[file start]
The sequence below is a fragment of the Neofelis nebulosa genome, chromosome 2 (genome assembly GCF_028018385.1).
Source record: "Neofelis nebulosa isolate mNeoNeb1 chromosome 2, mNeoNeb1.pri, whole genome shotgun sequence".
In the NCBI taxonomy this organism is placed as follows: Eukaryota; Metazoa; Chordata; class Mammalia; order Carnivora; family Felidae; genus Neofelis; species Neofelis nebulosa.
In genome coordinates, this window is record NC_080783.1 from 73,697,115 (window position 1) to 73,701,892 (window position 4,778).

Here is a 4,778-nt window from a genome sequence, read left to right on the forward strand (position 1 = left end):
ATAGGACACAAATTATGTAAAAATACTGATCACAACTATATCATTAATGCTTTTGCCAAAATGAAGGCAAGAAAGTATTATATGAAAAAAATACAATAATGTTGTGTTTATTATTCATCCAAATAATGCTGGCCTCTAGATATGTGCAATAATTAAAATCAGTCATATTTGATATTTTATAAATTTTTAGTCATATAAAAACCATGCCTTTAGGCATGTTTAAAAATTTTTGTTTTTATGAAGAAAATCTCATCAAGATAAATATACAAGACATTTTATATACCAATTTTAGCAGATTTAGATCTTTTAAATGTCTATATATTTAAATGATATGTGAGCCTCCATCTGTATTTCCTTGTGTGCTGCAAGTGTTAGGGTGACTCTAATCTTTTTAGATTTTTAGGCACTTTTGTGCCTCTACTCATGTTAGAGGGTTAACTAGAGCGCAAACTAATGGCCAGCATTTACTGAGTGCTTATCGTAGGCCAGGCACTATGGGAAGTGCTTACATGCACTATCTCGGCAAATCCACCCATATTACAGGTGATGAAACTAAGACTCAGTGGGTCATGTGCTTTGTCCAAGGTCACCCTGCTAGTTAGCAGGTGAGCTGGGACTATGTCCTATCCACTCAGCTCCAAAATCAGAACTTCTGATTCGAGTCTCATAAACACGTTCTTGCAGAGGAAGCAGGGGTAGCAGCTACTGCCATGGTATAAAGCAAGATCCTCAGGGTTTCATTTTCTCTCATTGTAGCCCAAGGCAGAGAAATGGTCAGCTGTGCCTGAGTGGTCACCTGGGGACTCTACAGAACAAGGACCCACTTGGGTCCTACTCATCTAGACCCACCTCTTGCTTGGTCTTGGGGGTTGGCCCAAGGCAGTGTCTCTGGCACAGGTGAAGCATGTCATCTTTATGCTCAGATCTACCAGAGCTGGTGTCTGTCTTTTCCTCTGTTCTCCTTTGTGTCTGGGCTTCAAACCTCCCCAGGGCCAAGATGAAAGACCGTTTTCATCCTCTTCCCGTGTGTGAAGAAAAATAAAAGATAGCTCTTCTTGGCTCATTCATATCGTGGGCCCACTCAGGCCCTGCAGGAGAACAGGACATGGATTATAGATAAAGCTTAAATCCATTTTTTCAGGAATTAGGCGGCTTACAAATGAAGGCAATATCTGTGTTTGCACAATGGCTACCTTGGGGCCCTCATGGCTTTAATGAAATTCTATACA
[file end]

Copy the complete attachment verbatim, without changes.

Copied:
The sequence below is a fragment of the Neofelis nebulosa genome, chromosome 2 (genome assembly GCF_028018385.1).
Source record: "Neofelis nebulosa isolate mNeoNeb1 chromosome 2, mNeoNeb1.pri, whole genome shotgun sequence".
In the NCBI taxonomy this organism is placed as follows: Eukaryota; Metazoa; Chordata; class Mammalia; order Carnivora; family Felidae; genus Neofelis; species Neofelis nebulosa.
In genome coordinates, this window is record NC_080783.1 from 73,697,115 (window position 1) to 73,701,892 (window position 4,778).

Here is a 4,778-nt window from a genome sequence, read left to right on the forward strand (position 1 = left end):
ATAGGACACAAATTATGTAAAAATACTGATCACAACTATATCATTAATGCTTTTGCCAAAATGAAGGCAAGAAAGTATTATATGAAAAAAATACAATAATGTTGTGTTTATTATTCATCCAAATAATGCTGGCCTCTAGATATGTGCAATAATTAAAATCAGTCATATTTGATATTTTATAAATTTTTAGTCATATAAAAACCATGCCTTTAGGCATGTTTAAAAATTTTTGTTTTTATGAAGAAAATCTCATCAAGATAAATATACAAGACATTTTATATACCAATTTTAGCAGATTTAGATCTTTTAAATGTCTATATATTTAAATGATATGTGAGCCTCCATCTGTATTTCCTTGTGTGCTGCAAGTGTTAGGGTGACTCTAATCTTTTTAGATTTTTAGGCACTTTTGTGCCTCTACTCATGTTAGAGGGTTAACTAGAGCGCAAACTAATGGCCAGCATTTACTGAGTGCTTATCGTAGGCCAGGCACTATGGGAAGTGCTTACATGCACTATCTCGGCAAATCCACCCATATTACAGGTGATGAAACTAAGACTCAGTGGGTCATGTGCTTTGTCCAAGGTCACCCTGCTAGTTAGCAGGTGAGCTGGGACTATGTCCTATCCACTCAGCTCCAAAATCAGAACTTCTGATTCGAGTCTCATAAACACGTTCTTGCAGAGGAAGCAGGGGTAGCAGCTACTGCCATGGTATAAAGCAAGATCCTCAGGGTTTCATTTTCTCTCATTGTAGCCCAAGGCAGAGAAATGGTCAGCTGTGCCTGAGTGGTCACCTGGGGACTCTACAGAACAAGGACCCACTTGGGTCCTACTCATCTAGACCCACCTCTTGCTTGGTCTTGGGGGTTGGCCCAAGGCAGTGTCTCTGGCACAGGTGAAGCATGTCATCTTTATGCTCAGATCTACCAGAGCTGGTGTCTGTCTTTTCCTCTGTTCTCCTTTGTGTCTGGGCTTCAAACCTCCCCAGGGCCAAGATGAAAGACCGTTTTCATCCTCTTCCCGTGTGTGAAGAAAAATAAAAGATAGCTCTTCTTGGCTCATTCATATCGTGGGCCCACTCAGGCCCTGCAGGAGAACAGGACATGGATTATAGATAAAGCTTAAATCCATTTTTTCAGGAATTAGGCGGCTTACAAATGAAGGCAATATCTGTGTTTGCACAATGGCTACCTTGGGGCCCTCATGGCTTTAATGAAATTCTATACA